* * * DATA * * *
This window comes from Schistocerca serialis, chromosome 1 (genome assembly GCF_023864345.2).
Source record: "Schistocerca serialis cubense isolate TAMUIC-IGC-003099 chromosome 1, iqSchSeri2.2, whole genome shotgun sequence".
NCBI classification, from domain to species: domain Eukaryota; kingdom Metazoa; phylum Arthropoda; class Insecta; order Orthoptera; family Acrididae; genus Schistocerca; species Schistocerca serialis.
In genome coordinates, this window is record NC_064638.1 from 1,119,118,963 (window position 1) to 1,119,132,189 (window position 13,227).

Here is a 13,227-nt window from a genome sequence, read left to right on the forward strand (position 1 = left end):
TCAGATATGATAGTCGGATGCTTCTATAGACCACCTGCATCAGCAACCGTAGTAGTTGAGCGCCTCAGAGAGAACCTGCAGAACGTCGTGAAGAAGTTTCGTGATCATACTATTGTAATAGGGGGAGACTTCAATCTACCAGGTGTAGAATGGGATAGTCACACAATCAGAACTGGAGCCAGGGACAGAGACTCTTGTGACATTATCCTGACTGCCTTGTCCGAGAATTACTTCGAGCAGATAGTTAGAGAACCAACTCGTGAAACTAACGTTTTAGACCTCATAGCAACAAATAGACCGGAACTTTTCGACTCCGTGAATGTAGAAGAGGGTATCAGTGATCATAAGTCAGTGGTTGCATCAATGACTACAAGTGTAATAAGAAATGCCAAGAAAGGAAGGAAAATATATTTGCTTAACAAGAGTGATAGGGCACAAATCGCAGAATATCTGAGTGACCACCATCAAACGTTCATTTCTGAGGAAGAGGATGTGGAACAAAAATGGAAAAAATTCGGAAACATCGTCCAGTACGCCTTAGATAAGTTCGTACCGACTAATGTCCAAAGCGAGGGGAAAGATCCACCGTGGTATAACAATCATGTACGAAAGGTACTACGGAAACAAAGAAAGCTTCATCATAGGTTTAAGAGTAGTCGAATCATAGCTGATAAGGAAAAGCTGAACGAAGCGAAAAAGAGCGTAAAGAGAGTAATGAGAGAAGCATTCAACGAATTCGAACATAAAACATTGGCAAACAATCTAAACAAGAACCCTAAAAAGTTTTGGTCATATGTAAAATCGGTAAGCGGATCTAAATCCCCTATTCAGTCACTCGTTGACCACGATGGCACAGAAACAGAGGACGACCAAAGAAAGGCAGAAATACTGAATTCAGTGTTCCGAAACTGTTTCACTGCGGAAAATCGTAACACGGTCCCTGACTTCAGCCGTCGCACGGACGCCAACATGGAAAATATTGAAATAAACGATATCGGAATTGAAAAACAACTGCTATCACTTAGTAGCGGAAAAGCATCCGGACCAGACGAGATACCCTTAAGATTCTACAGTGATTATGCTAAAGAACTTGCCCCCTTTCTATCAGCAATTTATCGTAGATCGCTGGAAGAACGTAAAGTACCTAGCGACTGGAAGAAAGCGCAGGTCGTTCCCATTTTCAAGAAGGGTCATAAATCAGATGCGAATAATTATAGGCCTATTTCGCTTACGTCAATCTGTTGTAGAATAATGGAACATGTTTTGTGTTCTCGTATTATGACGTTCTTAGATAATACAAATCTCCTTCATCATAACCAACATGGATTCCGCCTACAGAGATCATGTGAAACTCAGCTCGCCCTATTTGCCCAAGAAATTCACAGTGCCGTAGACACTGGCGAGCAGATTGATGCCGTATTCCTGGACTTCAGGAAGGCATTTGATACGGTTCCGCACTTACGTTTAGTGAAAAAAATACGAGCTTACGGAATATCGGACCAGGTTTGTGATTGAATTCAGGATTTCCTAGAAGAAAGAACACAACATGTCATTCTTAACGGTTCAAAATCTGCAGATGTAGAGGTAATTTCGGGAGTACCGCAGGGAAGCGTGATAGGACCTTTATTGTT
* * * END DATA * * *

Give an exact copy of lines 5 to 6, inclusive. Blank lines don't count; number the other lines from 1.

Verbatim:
Here is a 13,227-nt window from a genome sequence, read left to right on the forward strand (position 1 = left end):
TCAGATATGATAGTCGGATGCTTCTATAGACCACCTGCATCAGCAACCGTAGTAGTTGAGCGCCTCAGAGAGAACCTGCAGAACGTCGTGAAGAAGTTTCGTGATCATACTATTGTAATAGGGGGAGACTTCAATCTACCAGGTGTAGAATGGGATAGTCACACAATCAGAACTGGAGCCAGGGACAGAGACTCTTGTGACATTATCCTGACTGCCTTGTCCGAGAATTACTTCGAGCAGATAGTTAGAGAACCAACTCGTGAAACTAACGTTTTAGACCTCATAGCAACAAATAGACCGGAACTTTTCGACTCCGTGAATGTAGAAGAGGGTATCAGTGATCATAAGTCAGTGGTTGCATCAATGACTACAAGTGTAATAAGAAATGCCAAGAAAGGAAGGAAAATATATTTGCTTAACAAGAGTGATAGGGCACAAATCGCAGAATATCTGAGTGACCACCATCAAACGTTCATTTCTGAGGAAGAGGATGTGGAACAAAAATGGAAAAAATTCGGAAACATCGTCCAGTACGCCTTAGATAAGTTCGTACCGACTAATGTCCAAAGCGAGGGGAAAGATCCACCGTGGTATAACAATCATGTACGAAAGGTACTACGGAAACAAAGAAAGCTTCATCATAGGTTTAAGAGTAGTCGAATCATAGCTGATAAGGAAAAGCTGAACGAAGCGAAAAAGAGCGTAAAGAGAGTAATGAGAGAAGCATTCAACGAATTCGAACATAAAACATTGGCAAACAATCTAAACAAGAACCCTAAAAAGTTTTGGTCATATGTAAAATCGGTAAGCGGATCTAAATCCCCTATTCAGTCACTCGTTGACCACGATGGCACAGAAACAGAGGACGACCAAAGAAAGGCAGAAATACTGAATTCAGTGTTCCGAAACTGTTTCACTGCGGAAAATCGTAACACGGTCCCTGACTTCAGCCGTCGCACGGACGCCAACATGGAAAATATTGAAATAAACGATATCGGAATTGAAAAACAACTGCTATCACTTAGTAGCGGAAAAGCATCCGGACCAGACGAGATACCCTTAAGATTCTACAGTGATTATGCTAAAGAACTTGCCCCCTTTCTATCAGCAATTTATCGTAGATCGCTGGAAGAACGTAAAGTACCTAGCGACTGGAAGAAAGCGCAGGTCGTTCCCATTTTCAAGAAGGGTCATAAATCAGATGCGAATAATTATAGGCCTATTTCGCTTACGTCAATCTGTTGTAGAATAATGGAACATGTTTTGTGTTCTCGTATTATGACGTTCTTAGATAATACAAATCTCCTTCATCATAACCAACATGGATTCCGCCTACAGAGATCATGTGAAACTCAGCTCGCCCTATTTGCCCAAGAAATTCACAGTGCCGTAGACACTGGCGAGCAGATTGATGCCGTATTCCTGGACTTCAGGAAGGCATTTGATACGGTTCCGCACTTACGTTTAGTGAAAAAAATACGAGCTTACGGAATATCGGACCAGGTTTGTGATTGAATTCAGGATTTCCTAGAAGAAAGAACACAACATGTCATTCTTAACGGTTCAAAATCTGCAGATGTAGAGGTAATTTCGGGAGTACCGCAGGGAAGCGTGATAGGACCTTTATTGTT